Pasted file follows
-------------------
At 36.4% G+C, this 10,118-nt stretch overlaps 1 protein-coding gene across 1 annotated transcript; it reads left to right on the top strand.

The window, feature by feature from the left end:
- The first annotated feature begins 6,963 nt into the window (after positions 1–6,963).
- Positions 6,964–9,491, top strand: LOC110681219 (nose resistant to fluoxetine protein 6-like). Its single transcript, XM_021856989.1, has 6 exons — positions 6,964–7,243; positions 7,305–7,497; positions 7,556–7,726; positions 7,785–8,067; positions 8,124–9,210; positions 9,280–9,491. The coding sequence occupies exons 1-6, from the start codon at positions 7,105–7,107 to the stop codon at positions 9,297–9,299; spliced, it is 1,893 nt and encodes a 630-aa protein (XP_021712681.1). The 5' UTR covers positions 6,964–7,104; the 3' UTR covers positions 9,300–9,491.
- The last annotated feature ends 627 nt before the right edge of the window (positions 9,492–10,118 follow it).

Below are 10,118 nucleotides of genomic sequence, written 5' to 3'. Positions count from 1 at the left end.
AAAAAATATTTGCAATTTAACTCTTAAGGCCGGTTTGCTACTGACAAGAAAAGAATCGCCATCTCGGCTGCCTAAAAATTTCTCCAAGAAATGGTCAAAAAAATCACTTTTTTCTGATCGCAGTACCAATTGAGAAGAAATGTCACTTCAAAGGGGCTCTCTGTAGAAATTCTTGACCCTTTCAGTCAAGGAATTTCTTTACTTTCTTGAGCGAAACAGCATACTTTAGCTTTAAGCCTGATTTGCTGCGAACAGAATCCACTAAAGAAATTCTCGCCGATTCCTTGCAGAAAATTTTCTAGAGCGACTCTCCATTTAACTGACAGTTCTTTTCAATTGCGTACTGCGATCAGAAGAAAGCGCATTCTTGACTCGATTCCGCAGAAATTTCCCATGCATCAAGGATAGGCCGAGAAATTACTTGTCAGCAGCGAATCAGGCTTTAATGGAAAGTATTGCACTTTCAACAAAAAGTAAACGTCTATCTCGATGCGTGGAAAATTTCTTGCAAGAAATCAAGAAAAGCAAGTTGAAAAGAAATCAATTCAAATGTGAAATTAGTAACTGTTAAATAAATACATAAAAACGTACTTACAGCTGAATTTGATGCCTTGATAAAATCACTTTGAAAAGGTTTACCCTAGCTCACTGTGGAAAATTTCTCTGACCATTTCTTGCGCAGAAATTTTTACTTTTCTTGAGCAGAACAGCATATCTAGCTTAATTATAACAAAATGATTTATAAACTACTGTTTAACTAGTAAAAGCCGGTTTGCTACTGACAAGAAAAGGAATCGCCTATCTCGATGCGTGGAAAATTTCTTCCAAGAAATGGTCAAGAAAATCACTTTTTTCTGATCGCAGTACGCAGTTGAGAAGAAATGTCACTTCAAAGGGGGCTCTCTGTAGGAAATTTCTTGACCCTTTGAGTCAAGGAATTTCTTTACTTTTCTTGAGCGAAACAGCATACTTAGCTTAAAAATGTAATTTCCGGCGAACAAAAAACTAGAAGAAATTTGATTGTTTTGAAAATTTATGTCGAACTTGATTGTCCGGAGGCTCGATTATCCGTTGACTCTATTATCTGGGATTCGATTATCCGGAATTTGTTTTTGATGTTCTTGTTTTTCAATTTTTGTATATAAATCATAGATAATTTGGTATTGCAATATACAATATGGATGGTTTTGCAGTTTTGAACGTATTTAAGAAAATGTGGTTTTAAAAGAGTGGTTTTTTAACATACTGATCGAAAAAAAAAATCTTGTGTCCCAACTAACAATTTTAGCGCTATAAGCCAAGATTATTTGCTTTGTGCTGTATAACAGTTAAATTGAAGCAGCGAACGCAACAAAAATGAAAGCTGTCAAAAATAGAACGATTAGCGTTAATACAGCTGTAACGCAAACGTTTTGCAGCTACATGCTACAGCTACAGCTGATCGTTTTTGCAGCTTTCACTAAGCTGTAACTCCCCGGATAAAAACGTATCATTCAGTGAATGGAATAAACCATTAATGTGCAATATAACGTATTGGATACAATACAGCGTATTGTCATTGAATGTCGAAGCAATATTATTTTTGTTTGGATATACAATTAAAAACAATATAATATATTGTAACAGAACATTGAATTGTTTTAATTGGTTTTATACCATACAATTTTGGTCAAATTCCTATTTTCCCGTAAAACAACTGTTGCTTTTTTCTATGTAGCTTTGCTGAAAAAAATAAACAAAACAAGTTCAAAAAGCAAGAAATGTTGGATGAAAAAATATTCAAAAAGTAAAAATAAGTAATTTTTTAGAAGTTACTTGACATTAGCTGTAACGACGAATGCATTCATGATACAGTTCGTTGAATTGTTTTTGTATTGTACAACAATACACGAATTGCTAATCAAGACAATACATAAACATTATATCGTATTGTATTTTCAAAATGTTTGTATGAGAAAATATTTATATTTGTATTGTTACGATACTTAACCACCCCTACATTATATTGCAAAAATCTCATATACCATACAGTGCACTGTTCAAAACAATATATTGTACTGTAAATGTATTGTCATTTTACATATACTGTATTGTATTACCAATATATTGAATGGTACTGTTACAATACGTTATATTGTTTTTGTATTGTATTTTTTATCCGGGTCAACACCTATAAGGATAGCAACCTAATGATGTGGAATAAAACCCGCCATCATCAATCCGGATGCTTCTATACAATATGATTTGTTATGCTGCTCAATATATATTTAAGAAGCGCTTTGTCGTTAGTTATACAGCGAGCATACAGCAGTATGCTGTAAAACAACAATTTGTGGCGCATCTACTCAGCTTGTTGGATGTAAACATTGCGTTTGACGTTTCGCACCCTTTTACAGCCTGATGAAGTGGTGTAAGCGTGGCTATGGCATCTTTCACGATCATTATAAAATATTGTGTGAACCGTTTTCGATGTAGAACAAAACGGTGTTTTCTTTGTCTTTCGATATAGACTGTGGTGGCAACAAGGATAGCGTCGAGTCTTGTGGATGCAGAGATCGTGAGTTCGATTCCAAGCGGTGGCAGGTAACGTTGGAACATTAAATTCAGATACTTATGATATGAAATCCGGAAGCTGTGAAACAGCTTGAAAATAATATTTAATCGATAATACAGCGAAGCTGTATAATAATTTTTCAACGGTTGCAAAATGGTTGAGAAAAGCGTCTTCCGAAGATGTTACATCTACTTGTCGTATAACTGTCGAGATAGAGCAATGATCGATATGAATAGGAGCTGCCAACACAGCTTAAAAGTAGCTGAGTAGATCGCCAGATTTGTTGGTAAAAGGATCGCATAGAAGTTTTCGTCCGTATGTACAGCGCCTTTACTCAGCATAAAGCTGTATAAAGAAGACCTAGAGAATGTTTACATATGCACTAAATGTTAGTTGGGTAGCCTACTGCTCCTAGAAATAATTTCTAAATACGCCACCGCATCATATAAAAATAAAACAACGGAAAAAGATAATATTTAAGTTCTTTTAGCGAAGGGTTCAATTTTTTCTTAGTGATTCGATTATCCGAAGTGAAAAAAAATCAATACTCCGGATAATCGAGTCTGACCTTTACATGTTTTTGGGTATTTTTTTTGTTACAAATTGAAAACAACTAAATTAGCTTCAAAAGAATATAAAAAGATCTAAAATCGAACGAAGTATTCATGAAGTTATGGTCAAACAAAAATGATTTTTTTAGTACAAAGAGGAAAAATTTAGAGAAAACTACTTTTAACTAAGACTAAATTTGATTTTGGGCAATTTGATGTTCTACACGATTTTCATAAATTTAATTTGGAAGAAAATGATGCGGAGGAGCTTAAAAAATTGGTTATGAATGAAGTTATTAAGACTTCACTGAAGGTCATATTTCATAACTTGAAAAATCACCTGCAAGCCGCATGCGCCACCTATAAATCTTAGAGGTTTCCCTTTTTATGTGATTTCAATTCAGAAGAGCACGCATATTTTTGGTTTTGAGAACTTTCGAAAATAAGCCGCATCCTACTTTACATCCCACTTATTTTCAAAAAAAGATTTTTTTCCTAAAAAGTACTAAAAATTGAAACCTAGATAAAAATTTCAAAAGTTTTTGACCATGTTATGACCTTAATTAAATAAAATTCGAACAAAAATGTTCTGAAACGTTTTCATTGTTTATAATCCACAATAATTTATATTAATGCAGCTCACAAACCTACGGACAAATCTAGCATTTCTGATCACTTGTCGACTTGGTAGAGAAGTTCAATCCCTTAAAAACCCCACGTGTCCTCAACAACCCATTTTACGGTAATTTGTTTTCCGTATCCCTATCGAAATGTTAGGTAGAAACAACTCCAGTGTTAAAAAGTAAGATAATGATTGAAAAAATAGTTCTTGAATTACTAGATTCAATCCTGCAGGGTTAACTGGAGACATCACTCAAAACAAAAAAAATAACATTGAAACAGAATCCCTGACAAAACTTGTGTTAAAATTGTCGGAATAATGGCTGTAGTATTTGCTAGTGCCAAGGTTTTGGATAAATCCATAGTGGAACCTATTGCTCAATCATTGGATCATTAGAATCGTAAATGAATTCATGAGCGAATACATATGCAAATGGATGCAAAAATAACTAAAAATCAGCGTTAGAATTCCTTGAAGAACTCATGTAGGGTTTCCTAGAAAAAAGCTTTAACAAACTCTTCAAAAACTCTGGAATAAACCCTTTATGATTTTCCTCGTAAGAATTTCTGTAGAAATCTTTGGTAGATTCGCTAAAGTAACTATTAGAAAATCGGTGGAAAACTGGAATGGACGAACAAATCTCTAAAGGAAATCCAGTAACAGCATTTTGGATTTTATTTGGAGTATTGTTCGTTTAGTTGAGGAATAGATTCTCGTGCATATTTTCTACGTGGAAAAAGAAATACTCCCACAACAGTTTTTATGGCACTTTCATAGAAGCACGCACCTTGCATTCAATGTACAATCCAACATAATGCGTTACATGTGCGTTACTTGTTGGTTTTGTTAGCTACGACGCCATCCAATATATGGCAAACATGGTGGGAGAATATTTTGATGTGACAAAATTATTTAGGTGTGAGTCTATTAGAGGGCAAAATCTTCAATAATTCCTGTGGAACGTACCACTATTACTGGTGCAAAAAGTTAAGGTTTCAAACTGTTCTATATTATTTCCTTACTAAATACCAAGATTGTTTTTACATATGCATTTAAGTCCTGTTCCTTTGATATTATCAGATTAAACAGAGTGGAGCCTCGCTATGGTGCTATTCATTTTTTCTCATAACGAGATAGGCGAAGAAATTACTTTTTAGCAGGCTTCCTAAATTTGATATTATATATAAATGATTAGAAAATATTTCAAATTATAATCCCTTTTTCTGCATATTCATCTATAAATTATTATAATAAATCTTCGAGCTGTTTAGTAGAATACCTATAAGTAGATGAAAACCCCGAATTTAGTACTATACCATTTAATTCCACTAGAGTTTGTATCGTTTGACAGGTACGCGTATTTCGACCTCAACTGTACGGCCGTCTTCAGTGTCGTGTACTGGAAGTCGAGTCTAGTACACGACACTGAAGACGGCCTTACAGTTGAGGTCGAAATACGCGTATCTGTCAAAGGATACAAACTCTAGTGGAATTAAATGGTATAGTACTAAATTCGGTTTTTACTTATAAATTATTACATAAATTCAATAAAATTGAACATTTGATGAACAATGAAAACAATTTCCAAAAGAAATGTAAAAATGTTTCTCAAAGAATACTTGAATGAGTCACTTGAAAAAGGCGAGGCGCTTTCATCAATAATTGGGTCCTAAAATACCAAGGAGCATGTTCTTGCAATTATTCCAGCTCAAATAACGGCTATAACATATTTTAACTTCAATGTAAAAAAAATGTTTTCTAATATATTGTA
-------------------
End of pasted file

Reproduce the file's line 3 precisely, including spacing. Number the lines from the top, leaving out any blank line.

- The first annotated feature begins 6,963 nt into the window (after positions 1–6,963).